## Section: New Results

### Numerical methods for biological flows

Participants : Chloé Audebert, Benoit Fabrèges, Miguel Ángel Fernández Varela, Jean-Frédéric Gerbeau, Céline Grandmont, Sanjay Pant, Marc Thiriet, Irène Vignon-Clementel.

In [37] we present a closed-loop global lumped parameter model for pre stage-II single-ventricle physiology. This model, which is built on a fibre mechanics based description of the heart chambers, benefits from a novel method to describe regurgitant valves. As many as 33 model parameters are estimated from uncertain clinical measurements in two patients—with and without atrioventricular valve regurgitation—through the method of data assimilation. Results are validated qualitatively through measurements and clinical estimates that were not included in the parameter estimation procedure. The methods are shown to successfully capture patient-specific clinical observations such as double peaked nature of valvular flows and abnormalities in electrocardiogram readings.

In [39] we propose a methodology for full propagation of uncertainty from clinical data to model results that enables estimation of the confidence associated with model predictions. We illustrate this problem in a pre stage-II single-ventricle physiology, for which coherence of simulations and clinical data indicated that the flow split to the right lung was highly uncertain. We want to assess here how such uncertainty translates into surgical planning of removing the stenosis or not. Taking into account the effect of the rest of the circulation is also studied in the uncertainty propagation.

In [21] 3D blood flow simulations are carried out for the design of a stented valve reducer in enlarged ventricular outflow tracts. Different device designs are built and compared with the initial device-free state, or with the reducer alone. Results suggest that pressure loss is higher for the reducer alone than for the full device, and that the latter successfully restores hemodynamics to a healthy state. Pressure forces on the reducer and on the valve have the same magnitudes. Migration would occur towards the right ventricle rather than the pulmonary arteries.

In [44] we aim at developing a mathematical model in order to reproduce hemodynamics changes due to liver ablation surgeries. First, a 0D closed-loop model is developed, to simulate hepatectomy and compute post-operative average values. Due to the closed loop, the surgery impact both on and from the whole circulation can be captured, including bleeding and infusion. Then, a one-dimensional artery model is implemented to improve the closed-loop model and simulate better the changes in arterial waveforms due to surgery.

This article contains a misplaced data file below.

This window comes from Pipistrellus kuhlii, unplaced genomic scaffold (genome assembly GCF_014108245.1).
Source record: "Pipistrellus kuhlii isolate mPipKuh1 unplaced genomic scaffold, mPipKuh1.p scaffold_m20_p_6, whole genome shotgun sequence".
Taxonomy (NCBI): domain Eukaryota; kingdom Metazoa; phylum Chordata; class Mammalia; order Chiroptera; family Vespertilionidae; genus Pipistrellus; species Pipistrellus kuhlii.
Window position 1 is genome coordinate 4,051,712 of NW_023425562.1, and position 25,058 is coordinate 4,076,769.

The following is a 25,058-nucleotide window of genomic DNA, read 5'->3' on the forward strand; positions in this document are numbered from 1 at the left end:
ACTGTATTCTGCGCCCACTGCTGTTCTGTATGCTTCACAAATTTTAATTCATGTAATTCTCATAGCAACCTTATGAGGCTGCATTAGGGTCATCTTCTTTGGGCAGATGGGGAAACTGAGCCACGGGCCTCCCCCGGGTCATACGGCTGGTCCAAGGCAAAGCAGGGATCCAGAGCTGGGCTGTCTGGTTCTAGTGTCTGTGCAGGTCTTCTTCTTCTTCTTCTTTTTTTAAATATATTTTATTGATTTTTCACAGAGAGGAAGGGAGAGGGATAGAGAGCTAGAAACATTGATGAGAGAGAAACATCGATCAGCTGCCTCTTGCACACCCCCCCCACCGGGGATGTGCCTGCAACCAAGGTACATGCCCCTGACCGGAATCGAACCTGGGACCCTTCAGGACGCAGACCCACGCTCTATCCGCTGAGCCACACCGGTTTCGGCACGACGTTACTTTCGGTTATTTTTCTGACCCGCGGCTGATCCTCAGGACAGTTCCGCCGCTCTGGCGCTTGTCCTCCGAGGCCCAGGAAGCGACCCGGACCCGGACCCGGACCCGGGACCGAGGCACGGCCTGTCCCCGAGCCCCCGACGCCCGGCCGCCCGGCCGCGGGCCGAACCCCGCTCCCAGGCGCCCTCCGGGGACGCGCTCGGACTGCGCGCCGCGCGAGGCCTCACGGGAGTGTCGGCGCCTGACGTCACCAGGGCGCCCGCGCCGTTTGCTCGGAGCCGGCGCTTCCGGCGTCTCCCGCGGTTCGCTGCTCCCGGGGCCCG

In [54] we investigate the spatial and time discretization of the transient Oseen equations. Finite elements with symmetric stabilization in space are combined with several time-stepping schemes (monolithic and fractional-step). Quasi-optimal (in space) and optimal (in time) error estimates are established for smooth solutions in all flow regimes. We first analyze monolithic time discretizations using the Backward Differentation Formulas of order 1 and 2 (BDF1 and BDF2). We derive a new estimate on the time-average of the pressure error featuring the same robustness with respect to the Reynolds number as the velocity estimate. Then, we analyze fractional-step pressure-projection methods using BDF1. The stabilization of velocities and pressures can be treated either implicitly or explicitly. Numerical results illustrate the main theoretical findings.

In [26] we study the effects of inserted needle on the subcutaneous interstitial flow. A goal is to describe the physical stress affecting cells during acupuncture treatment. The model consists of the convective Brinkman equations to describe the flow through a fibrous medium. Numerical studies in FreeFem++ are performed to illustrate the acute physical stress developed by the implantation of a needle that triggers the physiological reactions of acupuncture. We emphasize the importance of numerical experiments for advancing in modeling in acupuncture. In [40] we show that the acupoint must contain a highly concentrated population of mastocytes (e.g., very-high–amplitude, small-width Gaussian distribution) to get an initial proper response. Permanent signaling is provided by chemotaxis and continuous recruitment of mastocytes. Therefore, the density and distribution of mastocytes are crucial factors for efficient acupuncture as well as availability of circulating and neighboring pools of mastocytes.

In [61] we carry out a three-dimensional blood flow simulation through a complete macrovascular circuit, the cerebral venous network, rather than using reduced order simulation and partial vascular network. The bio-mechanical modeling step is carefully performed and leads to the description of the flow governed by the Navier-Stokes equations for an incompressible viscous fluid. We then numerically solve the equations with a free finite element software in five meshes of a realistic geometry obtained from medical images to prove the feasibility of the pipeline. Some particularities of the venous network, as asymmetry for example, are discussed.